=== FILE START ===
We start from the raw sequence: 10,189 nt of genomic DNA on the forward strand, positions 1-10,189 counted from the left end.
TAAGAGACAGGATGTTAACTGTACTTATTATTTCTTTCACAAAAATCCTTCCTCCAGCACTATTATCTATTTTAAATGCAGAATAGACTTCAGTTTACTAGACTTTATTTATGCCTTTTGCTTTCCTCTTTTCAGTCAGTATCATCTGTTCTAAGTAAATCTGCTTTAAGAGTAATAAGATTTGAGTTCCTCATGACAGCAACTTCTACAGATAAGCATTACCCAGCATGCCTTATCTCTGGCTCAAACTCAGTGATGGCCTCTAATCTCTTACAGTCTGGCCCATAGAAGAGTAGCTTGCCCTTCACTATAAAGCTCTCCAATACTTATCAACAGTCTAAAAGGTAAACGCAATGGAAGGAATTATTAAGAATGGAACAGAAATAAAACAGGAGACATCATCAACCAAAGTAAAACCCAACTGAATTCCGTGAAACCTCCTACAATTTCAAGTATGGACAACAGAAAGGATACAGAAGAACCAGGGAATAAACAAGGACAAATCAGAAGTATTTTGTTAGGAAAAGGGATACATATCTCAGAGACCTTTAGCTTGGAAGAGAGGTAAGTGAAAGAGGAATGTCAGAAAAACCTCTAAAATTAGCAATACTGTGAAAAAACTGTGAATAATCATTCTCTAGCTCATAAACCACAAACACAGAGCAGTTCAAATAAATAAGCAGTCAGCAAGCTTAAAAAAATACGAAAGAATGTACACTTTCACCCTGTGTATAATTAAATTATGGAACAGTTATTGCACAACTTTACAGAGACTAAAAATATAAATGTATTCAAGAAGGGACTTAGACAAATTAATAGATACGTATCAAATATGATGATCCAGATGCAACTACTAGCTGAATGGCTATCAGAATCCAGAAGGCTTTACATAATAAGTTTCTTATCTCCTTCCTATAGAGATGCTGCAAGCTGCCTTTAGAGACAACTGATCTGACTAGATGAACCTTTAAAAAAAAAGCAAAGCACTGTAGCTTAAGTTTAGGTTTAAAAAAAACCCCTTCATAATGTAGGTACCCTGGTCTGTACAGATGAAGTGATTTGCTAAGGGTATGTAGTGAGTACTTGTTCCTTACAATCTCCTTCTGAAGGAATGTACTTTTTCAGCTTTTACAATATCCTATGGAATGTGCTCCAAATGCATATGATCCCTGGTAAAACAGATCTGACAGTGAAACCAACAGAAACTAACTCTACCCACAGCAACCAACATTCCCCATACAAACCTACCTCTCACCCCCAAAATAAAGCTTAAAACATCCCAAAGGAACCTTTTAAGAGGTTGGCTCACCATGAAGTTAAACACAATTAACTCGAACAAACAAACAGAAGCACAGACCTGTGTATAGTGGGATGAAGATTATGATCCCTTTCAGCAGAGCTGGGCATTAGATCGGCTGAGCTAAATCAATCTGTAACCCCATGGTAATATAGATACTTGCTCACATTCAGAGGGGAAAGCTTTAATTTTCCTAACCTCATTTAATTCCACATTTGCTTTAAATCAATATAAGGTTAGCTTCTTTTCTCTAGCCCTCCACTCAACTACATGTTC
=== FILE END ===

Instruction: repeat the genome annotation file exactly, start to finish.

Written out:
We start from the raw sequence: 10,189 nt of genomic DNA on the forward strand, positions 1-10,189 counted from the left end.
TAAGAGACAGGATGTTAACTGTACTTATTATTTCTTTCACAAAAATCCTTCCTCCAGCACTATTATCTATTTTAAATGCAGAATAGACTTCAGTTTACTAGACTTTATTTATGCCTTTTGCTTTCCTCTTTTCAGTCAGTATCATCTGTTCTAAGTAAATCTGCTTTAAGAGTAATAAGATTTGAGTTCCTCATGACAGCAACTTCTACAGATAAGCATTACCCAGCATGCCTTATCTCTGGCTCAAACTCAGTGATGGCCTCTAATCTCTTACAGTCTGGCCCATAGAAGAGTAGCTTGCCCTTCACTATAAAGCTCTCCAATACTTATCAACAGTCTAAAAGGTAAACGCAATGGAAGGAATTATTAAGAATGGAACAGAAATAAAACAGGAGACATCATCAACCAAAGTAAAACCCAACTGAATTCCGTGAAACCTCCTACAATTTCAAGTATGGACAACAGAAAGGATACAGAAGAACCAGGGAATAAACAAGGACAAATCAGAAGTATTTTGTTAGGAAAAGGGATACATATCTCAGAGACCTTTAGCTTGGAAGAGAGGTAAGTGAAAGAGGAATGTCAGAAAAACCTCTAAAATTAGCAATACTGTGAAAAAACTGTGAATAATCATTCTCTAGCTCATAAACCACAAACACAGAGCAGTTCAAATAAATAAGCAGTCAGCAAGCTTAAAAAAATACGAAAGAATGTACACTTTCACCCTGTGTATAATTAAATTATGGAACAGTTATTGCACAACTTTACAGAGACTAAAAATATAAATGTATTCAAGAAGGGACTTAGACAAATTAATAGATACGTATCAAATATGATGATCCAGATGCAACTACTAGCTGAATGGCTATCAGAATCCAGAAGGCTTTACATAATAAGTTTCTTATCTCCTTCCTATAGAGATGCTGCAAGCTGCCTTTAGAGACAACTGATCTGACTAGATGAACCTTTAAAAAAAAAGCAAAGCACTGTAGCTTAAGTTTAGGTTTAAAAAAAACCCCTTCATAATGTAGGTACCCTGGTCTGTACAGATGAAGTGATTTGCTAAGGGTATGTAGTGAGTACTTGTTCCTTACAATCTCCTTCTGAAGGAATGTACTTTTTCAGCTTTTACAATATCCTATGGAATGTGCTCCAAATGCATATGATCCCTGGTAAAACAGATCTGACAGTGAAACCAACAGAAACTAACTCTACCCACAGCAACCAACATTCCCCATACAAACCTACCTCTCACCCCCAAAATAAAGCTTAAAACATCCCAAAGGAACCTTTTAAGAGGTTGGCTCACCATGAAGTTAAACACAATTAACTCGAACAAACAAACAGAAGCACAGACCTGTGTATAGTGGGATGAAGATTATGATCCCTTTCAGCAGAGCTGGGCATTAGATCGGCTGAGCTAAATCAATCTGTAACCCCATGGTAATATAGATACTTGCTCACATTCAGAGGGGAAAGCTTTAATTTTCCTAACCTCATTTAATTCCACATTTGCTTTAAATCAATATAAGGTTAGCTTCTTTTCTCTAGCCCTCCACTCAACTACATGTTC